Characterized by high blood pressure and protein in the urine, preeclampsia is a condition that, if allowed to develop into full-blown eclampsia, can have implications for you and your baby.

Preeclampsia occurs in about one in 14 pregnancies and usually some time after the 20th week. Its severity varies, but the more severe the condition becomes, the greater the risk of complications.


The condition is especially characterized by high blood pressure. When your blood pressure becomes too high, the amount of blood your body delivers to the developing fetus fails and an undernourished fetus can fail to grow normally. As a result, your baby may be unusually small – a condition known as intra-uterine growth retardation (IUGR). Normal blood pressure in a healthy (pregnant or otherwise) woman is around (or ideally just below) a reading of 120/80mmHg. The upper number is your systolic blood pressure, the most pressure your blood is under during a heartbeat, when your heart is pumping hardest; the lower number is your diastolic blood pressure, the least pressure your blood is under when your heart is at rest, during a heartbeat. The blood-pressure reading is taken in millimeters of mercury (mmHg).

Preeclampsia is classed as mild or severe. In mild preeclampsia, your blood pressure reading will probably be around 140/100mmHg and accompanied by slight swelling in your hands and feet, but no detectable protein in your urine. In severe preeclampsia, your blood pressure can rise much higher, to around 160/110mmHg, and your urine sample will show traces of protein because yoru kidneys are struggling to function properly. These symptoms, as well those given opposite, indicate that your preeclampsia is severe and you need urgent medical treatment.

Occasionally preeclampsia develops very quickly, so don’t hesitate to call your doctor or midwife if you have any of the following symptoms in the second half of your pregnancy (or in the first few days after you’ve had your baby, as preeclampsia is still a risk up to four weeks after the birth); rapid weight gain or sudden swelling in your ankles or face; blurred vision; decreased urine output; headaches; confusion or anxiety; shortness of breath on exertion; nausea or vomiting; and pain in the top of your abdomen.


No one really knows what causes preeclampsia, although some believe it may be a malfunction in the placenta. You’re at greater risk of the condition if you fall into any of the following categories. If this is your first pregnancy; if you’re carrying multiple babies (such as twins or triplets); if you have pre-existing high blood pressure (hypertension), diabetes mellitus, kidney disease, connective tissue disease or vascular disease; if you’re under 25 or over 35; if you’re overweight or obese; or if you or members of your family have had preeclampsia or eclampsia. However, please rest assured that stress, worry, and working during pregnancy will not cause preeclampsia and there’s no reason not to live a normal life while you’re pregnant.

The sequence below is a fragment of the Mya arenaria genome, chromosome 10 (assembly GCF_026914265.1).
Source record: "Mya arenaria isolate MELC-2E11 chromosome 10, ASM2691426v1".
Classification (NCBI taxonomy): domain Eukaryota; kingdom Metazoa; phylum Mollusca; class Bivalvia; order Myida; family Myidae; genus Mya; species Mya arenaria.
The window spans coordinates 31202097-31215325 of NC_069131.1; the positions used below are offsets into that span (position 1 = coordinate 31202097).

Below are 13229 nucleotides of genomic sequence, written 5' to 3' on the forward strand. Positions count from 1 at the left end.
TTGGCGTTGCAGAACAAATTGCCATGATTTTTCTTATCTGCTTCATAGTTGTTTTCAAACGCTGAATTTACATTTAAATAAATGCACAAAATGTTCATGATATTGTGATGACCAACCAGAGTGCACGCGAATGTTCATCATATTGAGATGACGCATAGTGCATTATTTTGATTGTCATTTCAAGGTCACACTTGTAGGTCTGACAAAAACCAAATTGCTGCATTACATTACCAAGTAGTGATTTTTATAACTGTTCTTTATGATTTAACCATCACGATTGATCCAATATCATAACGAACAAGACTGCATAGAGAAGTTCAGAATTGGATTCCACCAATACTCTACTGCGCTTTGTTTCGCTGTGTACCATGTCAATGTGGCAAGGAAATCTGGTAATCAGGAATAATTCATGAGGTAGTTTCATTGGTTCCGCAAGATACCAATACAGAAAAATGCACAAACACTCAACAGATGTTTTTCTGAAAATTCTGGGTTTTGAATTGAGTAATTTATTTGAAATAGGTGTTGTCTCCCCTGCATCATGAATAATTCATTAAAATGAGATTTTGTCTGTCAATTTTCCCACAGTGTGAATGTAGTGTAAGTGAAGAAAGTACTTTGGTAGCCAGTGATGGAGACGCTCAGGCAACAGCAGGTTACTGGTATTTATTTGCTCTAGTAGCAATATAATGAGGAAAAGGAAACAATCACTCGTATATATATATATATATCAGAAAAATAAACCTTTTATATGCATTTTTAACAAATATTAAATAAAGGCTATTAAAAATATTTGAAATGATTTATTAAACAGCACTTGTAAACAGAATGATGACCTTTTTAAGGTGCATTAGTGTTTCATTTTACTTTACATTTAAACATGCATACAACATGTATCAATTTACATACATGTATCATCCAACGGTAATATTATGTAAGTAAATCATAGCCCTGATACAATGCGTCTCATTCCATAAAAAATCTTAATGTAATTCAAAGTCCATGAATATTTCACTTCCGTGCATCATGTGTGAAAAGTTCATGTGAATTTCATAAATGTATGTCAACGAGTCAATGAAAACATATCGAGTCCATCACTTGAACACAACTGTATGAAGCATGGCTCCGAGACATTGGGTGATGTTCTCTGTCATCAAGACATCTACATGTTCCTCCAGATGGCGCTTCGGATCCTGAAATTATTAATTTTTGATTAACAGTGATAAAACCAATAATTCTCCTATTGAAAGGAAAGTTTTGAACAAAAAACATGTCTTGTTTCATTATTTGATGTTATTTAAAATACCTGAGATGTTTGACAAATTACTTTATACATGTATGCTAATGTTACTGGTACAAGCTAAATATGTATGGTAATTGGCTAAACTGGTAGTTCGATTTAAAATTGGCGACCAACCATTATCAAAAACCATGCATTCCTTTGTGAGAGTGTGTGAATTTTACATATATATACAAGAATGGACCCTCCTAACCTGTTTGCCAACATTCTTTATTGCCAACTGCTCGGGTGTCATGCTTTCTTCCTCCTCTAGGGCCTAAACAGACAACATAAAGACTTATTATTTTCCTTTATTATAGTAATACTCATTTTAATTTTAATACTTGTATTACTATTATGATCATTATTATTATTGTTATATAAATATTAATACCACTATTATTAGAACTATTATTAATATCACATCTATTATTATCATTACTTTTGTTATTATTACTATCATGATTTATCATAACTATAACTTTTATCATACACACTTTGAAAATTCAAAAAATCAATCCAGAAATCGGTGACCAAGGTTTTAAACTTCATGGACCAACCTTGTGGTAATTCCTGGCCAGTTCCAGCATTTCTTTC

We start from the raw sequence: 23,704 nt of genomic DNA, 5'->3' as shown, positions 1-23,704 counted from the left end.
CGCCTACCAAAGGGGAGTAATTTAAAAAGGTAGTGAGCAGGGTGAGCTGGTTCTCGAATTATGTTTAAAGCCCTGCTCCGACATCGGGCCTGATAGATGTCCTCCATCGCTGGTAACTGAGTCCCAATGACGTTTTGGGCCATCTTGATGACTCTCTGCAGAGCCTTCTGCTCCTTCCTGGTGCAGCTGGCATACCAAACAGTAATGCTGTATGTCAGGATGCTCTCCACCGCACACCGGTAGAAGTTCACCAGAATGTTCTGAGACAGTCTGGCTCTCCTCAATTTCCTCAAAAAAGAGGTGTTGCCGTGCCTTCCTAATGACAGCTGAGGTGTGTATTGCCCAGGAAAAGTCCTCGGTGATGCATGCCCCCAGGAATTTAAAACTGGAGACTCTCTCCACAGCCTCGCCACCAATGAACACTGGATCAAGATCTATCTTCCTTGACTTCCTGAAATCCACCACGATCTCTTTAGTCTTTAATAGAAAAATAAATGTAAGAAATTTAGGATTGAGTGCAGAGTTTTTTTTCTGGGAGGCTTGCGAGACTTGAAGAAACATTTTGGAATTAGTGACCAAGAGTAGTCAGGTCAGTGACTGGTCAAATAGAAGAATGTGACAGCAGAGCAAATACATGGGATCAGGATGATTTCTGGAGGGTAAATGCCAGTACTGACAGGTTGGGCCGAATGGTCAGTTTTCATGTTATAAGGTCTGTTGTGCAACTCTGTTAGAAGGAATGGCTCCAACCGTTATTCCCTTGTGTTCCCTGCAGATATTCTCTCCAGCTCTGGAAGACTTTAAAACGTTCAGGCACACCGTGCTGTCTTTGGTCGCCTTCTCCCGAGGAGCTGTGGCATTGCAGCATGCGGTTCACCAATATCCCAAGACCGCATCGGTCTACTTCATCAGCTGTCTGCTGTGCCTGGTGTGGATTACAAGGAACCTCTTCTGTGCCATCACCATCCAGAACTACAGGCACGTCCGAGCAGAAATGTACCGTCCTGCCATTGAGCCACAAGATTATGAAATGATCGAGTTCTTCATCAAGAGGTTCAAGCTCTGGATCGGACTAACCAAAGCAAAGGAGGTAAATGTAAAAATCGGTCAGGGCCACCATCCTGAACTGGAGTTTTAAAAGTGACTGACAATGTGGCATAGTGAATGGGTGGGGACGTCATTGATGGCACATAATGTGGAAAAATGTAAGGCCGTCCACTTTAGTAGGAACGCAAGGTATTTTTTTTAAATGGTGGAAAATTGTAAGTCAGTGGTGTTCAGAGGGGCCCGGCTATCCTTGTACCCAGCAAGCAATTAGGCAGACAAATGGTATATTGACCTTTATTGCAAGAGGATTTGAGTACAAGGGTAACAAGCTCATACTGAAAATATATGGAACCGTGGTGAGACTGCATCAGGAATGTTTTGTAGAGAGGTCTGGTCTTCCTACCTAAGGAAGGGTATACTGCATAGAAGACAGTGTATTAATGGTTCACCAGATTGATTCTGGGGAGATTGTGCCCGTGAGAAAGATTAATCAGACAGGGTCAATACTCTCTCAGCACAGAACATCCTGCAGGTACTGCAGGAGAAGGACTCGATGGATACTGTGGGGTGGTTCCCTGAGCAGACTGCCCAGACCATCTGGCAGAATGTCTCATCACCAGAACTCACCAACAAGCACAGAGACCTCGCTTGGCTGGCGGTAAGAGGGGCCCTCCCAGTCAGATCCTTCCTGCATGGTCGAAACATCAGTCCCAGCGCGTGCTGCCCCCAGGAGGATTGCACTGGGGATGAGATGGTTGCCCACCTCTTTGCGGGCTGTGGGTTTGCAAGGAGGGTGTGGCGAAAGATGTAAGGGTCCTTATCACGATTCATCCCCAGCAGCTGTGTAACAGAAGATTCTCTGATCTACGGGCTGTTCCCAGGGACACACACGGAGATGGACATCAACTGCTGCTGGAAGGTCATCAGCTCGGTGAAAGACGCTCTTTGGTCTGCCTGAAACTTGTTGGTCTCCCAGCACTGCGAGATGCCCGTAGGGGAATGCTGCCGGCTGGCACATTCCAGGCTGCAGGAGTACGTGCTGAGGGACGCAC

Around one in five women with severe preeclampsia develop hemolysis, elevated liver enzymes and low platelets (HELLP) syndrome. This basically means that blood cells start to break down and your liver stops functioning effectively, which in turn increases your risk of serious bleeding.

However, most serious of all is when preeclampsia deteriorates into a life-threatening condition called eclampsia. About one in a hundred women with preeclampsia develops eclampsia, which is associated with convulsive seizures and coma (in the mother). It’s estimated that approximately 150 women and 1,200 babies in the USA and approximately ten women and several hundred babies in the UK die each year from the complications of severe preeclampsia. The main aim of any treatment program for a woman with preeclampsia, therefore, is to prevent eclampsia. Happily, we are able to diagnose and manage preeclampsia so effectively that eclampsia is now a rare condition.

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